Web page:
[P]erhaps… [the] greatest contribution [the Dutch people made] to America was the 11 years of freedom they gave the Pilgrims—crucial years that helped America’s founding fathers work out their philosophy of freedom and prepare for self-government in the New World.

Free men. For the Pilgrims, this was a new idea. Just what did it mean to be free? With the external pressure of persecution lifted, would the Pilgrims remain true to their original calling? Or would they turn liberty into license and lose their distinctive identity? Time would show that the Pilgrims took seriously their responsibilities of self-government. Indeed, the Dutch experience would prove to be an excellent half-way house to the freedom the Pilgrims would find in the New World. For the next 11 years, the Pilgrims took advantage of all the opportunities that Dutch society offered.…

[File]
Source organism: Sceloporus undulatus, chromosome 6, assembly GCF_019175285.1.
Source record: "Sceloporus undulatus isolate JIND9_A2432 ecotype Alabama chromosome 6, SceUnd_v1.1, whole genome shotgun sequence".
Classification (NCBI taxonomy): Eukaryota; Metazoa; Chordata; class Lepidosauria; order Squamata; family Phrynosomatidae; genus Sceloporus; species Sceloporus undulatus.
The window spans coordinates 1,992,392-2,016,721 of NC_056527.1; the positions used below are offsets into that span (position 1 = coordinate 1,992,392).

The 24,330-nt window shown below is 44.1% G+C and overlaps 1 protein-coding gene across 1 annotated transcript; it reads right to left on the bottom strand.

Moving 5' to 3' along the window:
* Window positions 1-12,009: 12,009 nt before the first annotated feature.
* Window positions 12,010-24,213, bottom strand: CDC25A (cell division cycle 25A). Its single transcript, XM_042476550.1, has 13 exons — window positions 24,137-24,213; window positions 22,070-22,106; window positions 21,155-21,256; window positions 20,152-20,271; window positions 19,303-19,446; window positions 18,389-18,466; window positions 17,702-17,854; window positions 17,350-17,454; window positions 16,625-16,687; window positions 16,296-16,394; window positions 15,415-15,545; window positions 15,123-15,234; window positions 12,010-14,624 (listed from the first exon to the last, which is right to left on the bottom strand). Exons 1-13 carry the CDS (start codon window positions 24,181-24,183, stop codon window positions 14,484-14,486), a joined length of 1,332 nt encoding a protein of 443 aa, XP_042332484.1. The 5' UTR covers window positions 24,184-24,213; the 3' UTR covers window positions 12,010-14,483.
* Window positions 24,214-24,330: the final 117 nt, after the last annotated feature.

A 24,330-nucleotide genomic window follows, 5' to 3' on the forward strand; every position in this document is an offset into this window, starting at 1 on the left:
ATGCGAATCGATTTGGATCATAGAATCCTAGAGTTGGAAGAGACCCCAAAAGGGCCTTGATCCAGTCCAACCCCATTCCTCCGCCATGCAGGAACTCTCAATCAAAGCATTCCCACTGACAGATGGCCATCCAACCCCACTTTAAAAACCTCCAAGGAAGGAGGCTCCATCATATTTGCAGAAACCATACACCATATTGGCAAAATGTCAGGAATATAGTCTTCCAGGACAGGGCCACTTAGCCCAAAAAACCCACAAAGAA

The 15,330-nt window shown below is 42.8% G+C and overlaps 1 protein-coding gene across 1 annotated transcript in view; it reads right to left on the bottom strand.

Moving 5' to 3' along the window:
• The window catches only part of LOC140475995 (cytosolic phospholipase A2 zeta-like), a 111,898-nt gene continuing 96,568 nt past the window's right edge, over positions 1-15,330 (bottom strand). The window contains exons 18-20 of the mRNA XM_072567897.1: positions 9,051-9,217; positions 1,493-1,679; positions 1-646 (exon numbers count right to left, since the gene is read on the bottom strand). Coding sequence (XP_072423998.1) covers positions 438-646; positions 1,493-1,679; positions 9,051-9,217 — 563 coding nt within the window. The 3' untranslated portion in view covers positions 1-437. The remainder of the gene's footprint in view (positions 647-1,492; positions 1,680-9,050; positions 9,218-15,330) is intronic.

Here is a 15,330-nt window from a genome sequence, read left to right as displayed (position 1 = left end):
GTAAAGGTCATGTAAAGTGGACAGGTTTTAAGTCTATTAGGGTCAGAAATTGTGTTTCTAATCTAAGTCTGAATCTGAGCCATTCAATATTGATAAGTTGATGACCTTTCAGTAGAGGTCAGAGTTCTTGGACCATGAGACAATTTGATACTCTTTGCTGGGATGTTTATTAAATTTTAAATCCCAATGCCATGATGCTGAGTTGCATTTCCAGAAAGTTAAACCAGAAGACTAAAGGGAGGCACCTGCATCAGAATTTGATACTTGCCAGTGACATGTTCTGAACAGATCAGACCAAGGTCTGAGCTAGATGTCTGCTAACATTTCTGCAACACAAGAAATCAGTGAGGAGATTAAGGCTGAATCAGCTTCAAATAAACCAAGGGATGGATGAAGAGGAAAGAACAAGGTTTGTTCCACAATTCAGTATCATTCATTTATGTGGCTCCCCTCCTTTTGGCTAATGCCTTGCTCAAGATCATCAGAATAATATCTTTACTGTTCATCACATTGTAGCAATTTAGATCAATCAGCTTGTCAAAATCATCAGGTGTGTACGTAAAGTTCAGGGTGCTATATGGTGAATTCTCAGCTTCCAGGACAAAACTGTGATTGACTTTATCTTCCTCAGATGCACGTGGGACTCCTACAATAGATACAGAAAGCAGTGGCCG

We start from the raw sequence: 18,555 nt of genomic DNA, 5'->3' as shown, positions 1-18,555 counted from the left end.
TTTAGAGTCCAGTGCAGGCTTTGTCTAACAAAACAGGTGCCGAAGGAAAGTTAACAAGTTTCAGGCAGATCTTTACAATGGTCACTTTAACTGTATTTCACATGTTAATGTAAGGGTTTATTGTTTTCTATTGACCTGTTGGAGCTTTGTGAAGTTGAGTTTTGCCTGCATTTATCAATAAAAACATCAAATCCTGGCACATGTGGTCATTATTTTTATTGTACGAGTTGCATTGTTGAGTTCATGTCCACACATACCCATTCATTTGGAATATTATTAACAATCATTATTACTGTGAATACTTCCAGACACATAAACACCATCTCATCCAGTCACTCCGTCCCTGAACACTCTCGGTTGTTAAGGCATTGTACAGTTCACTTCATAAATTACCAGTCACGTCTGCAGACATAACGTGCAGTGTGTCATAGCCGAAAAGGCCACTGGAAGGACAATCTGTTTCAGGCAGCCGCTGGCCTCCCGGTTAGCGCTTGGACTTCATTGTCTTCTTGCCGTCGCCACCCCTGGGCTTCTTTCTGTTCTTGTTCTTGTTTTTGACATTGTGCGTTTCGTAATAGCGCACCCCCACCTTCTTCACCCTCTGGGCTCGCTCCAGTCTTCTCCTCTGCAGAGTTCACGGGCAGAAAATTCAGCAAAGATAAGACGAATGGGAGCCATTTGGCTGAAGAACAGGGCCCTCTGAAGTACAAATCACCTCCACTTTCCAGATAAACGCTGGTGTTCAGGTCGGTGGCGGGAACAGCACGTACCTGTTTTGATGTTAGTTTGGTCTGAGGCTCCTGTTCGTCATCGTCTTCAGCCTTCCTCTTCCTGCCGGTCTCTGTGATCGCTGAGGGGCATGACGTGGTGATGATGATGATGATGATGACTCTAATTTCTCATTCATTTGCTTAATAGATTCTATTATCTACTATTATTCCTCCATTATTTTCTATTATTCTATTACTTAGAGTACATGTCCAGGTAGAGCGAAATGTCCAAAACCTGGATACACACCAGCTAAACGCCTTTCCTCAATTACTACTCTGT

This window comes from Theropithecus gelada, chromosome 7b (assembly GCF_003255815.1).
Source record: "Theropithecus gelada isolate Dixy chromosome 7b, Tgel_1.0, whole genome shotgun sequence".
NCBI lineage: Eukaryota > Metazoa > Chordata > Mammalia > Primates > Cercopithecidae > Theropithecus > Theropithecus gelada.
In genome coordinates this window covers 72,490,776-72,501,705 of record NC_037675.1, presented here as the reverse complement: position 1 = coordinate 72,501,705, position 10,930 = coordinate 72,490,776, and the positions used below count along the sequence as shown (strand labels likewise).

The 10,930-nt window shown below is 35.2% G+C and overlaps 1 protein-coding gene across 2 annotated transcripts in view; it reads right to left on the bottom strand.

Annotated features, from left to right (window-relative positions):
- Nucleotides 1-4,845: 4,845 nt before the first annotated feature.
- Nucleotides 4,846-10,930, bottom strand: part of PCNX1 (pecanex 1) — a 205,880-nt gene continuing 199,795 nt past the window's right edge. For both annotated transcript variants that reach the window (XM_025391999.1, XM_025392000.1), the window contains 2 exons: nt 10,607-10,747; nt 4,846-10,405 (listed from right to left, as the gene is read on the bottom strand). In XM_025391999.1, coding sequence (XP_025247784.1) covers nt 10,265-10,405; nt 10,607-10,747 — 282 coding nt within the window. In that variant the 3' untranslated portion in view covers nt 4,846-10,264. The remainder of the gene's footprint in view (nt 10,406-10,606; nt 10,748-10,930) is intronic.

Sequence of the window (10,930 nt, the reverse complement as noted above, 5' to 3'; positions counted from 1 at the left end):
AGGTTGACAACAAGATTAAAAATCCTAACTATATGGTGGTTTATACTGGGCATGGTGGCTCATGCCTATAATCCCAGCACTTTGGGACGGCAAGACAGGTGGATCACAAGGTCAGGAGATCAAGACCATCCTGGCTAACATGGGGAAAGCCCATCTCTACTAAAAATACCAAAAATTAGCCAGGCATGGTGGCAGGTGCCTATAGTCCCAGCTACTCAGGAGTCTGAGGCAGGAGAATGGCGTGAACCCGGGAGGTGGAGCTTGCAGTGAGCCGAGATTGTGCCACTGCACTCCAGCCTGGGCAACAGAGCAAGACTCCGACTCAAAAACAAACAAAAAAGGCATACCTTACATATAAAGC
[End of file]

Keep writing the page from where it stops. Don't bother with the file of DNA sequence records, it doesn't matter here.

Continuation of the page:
The 11 years the Pilgrims spent in Holland saw them grow in responsibility, adaptability, and self- government. As Bradford Smith put it in his biography of William Bradford, “The libertarian tradition at Plymouth, with its profound influence on American life, is not primarily English. It is Dutch. Simple justice demands that we acknowledge this…. Thus, during their Leyden years, were the Pilgrims perfecting themselves for the undreamed of work of founding a new nation. In religion, they grew milder and more tolerant. In business and craftsmanship they learned a great deal from the thrifty, ambitious and highly capable Hollanders. Too, the Dutch flair for efficient government and record keeping, the spirit of republicanism and civic responsibility were to bear unsuspected fruit in a distant land.”5